<p style="text-align: justify;">In <a href="http://www.nycourts.gov/reporter/3dseries/2017/2017_08660.htm"><em>Lee v. Brooklyn Boulders, LLC</em>,</a> the plaintiff alleged she was injured at defendant’s indoor rock climbing facility when her foot landed in a gap between two safety mats. Defendant moved for summary judgment under the theory of assumption of risk; however, the lower court denied the motion and defendant appealed.</p>
<p style="text-align: justify;">The Appellate Division, Second Department considered defendant’s assumption of risk theory, namely that by engaging in a sport or recreational activity, participants consent to the commonly appreciates risks which are inherent in and arise out of the nature of the sport generally and flow from such participation. For example, those who engage in rock climbing can expect to fall awkwardly and injure themselves.</p>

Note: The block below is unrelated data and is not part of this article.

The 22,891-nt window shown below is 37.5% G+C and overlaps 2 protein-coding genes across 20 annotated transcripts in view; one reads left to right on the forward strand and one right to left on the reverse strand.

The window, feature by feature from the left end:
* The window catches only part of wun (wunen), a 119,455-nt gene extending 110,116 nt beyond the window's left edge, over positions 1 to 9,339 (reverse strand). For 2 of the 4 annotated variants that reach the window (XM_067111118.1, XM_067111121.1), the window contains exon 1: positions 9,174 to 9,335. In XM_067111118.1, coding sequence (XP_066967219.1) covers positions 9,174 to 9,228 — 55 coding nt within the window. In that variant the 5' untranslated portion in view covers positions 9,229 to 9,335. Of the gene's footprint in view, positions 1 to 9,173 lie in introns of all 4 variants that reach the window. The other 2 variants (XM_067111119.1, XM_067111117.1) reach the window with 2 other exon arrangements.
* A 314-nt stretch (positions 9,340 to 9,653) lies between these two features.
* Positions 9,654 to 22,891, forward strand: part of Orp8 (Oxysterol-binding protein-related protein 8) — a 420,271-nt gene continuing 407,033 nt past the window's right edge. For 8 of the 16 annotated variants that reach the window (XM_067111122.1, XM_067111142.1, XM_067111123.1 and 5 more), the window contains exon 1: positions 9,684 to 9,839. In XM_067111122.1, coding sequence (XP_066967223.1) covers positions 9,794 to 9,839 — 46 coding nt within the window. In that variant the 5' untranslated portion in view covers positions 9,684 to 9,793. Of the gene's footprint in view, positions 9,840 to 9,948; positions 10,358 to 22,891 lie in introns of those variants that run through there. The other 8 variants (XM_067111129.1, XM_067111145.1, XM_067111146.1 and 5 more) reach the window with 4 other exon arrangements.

<p style="text-align: justify;">But the Second Department rejected defendant’s argument and found a question of fact. The fact that there was a gap in the mats where plaintiff fell constituted a concealed risk and moreover, there was a question of fact whether plaintiff’s injury a result of the generally accepted assumption of the risk.</p>
<p style="text-align: justify;">Defendant further argued plaintiff signed a waiver that would release the defendant from any liability. However, the Second Department cited to General Obligations Law 5-326 that exempts any agreement on liability with pools, gyms, and places of public amusement or recreation. The legislature enacted GOL 5-326 for public policy reasons as the state did not want businesses to avoid liability by having their customers sign waivers. A such, the waiver signed by the plaintiff in this action was ruled to be void and unenforceable.</p>
Thanks to Paul Vitale for his contribution to this post and please write to <a href="mailto: email@example.com">Mike Bono</a> with any questions.